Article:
Caregiving should not be forced on a person who is able to make rational decisions. A self-neglecting individuals who has the mental capacity to make decisions, can refuse help (see Care Refusal, Competency, and Capacity). For those who refuse assistance, it is best to attempt to persuade them to accept help. When attempting to help someone who refuses care, tell the person that the goal is for them is stay in their home safely (see Persuasion). However, if the individual is unable to make decisions (incompetent), but still rejects help, then legal guardianship may be required (see Guardianship & Conservatorship)
What is Caregiving?
Caregiving is caring for the physical and emotional needs of a family member or a friend (What is caregiving?, n.d.). What should you know about becoming an effective caregiver? Caregiving involves caring for the physical and emotional needs of a family member or a friend (What is caregiving?, n.d.). Caregiving may involve:
- Assisting with general care like meals, bathing, dressing, and transportation;
- Time devotion: Depending on your situation, you may provide care from few hours weekly or many hours each day;
- Considering fire safety: Use of smoke alarm and having fire extinguishers. Having escape plans familiar to your loved one and they do them;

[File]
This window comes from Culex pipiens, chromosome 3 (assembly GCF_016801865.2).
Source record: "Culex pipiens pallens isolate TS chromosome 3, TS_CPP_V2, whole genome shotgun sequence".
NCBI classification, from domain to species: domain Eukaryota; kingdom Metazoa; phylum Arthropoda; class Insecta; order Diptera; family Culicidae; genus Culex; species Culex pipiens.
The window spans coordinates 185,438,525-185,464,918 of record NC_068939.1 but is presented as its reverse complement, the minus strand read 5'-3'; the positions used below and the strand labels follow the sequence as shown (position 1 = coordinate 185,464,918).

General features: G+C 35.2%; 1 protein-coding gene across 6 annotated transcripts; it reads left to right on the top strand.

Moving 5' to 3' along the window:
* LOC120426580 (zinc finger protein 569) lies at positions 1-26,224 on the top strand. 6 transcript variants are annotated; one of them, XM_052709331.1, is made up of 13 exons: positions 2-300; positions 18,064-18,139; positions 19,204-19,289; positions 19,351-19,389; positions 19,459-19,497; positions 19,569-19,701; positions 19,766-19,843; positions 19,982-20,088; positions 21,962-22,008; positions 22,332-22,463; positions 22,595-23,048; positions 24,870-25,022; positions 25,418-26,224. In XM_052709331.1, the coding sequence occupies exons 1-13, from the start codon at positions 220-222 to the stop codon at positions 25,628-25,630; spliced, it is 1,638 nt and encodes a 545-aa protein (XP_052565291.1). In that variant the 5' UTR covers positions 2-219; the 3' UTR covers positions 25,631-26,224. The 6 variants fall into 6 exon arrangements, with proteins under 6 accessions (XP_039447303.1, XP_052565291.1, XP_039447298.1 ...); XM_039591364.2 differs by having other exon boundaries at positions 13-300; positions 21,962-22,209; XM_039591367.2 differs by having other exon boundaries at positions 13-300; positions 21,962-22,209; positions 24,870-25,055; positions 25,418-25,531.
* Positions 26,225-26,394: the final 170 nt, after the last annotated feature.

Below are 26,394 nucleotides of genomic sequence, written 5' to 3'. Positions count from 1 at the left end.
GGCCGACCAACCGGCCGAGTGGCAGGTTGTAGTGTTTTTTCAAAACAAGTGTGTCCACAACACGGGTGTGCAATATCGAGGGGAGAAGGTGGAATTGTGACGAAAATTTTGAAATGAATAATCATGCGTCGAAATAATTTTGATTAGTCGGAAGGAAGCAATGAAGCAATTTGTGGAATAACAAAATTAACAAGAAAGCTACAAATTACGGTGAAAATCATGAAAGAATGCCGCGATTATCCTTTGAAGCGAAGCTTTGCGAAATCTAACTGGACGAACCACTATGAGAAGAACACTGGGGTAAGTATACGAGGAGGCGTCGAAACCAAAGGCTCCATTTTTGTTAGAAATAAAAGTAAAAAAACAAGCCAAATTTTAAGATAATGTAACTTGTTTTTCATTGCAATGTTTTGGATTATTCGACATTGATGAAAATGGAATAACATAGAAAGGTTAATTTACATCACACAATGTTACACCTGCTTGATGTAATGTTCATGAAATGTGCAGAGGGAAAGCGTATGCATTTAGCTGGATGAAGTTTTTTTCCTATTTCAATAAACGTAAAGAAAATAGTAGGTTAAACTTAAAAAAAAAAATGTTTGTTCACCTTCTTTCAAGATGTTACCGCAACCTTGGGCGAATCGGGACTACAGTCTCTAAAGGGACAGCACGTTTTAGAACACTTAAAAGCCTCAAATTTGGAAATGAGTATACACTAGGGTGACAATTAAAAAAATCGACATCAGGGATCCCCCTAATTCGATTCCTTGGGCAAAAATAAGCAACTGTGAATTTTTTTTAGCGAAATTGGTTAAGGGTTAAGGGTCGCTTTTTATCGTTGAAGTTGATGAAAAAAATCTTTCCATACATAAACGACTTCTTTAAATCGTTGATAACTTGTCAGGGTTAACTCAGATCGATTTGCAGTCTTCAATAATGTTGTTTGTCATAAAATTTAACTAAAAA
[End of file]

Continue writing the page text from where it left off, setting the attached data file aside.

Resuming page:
- Considering access and mobility: If your loved one is unable to walk, you may need to install ramps over stairs and or have to your door’s width changed to allow for a wheelchair;
- Considering the bathroom: Consider a raised toilet seat with grab bars installed by a professional near the toilet and bathtub. Falls are common in the bathroom and kitchen, so use nonskid mats in these areas. Lower the water temperature on the hot water heater to prevent burns, the skin of the elderly maybe thinner than yours. You may want to consider include a bath seat and hand held shower head; and
- Adjusting to new situations: Accepting the need to learn new physical skills or adapt old ones is a process that takes time and energy (What is caregiving?, n.d.)
Taking Care of the Caregiver
Keep a positive attitude. The care you provide only one can cherish, the person receiving your care.“You gain strength, courage, and confidence by every experience in which you really stop to look fear in the face. You must do the things which you think you cannot do” by Eleanor Roosevelt (the Creative Mind, n.d.).
Caregiving can be an exhausting job. It’s very important for caregivers to maintain their own mental and physical health.
Physical State: The caregiver should not have physical limitations that would prevent them from lifting their loved one safely. For example, a caregiver with long-standing back problems would not be a good first choice for an elderly mother who is completely dependent. He or she must learn the proper techniques for lifting and transferring. The caregiver is also advised to learn the use of available equipment can make some of these tasks easier to perform (What is caregiving?, n.d.).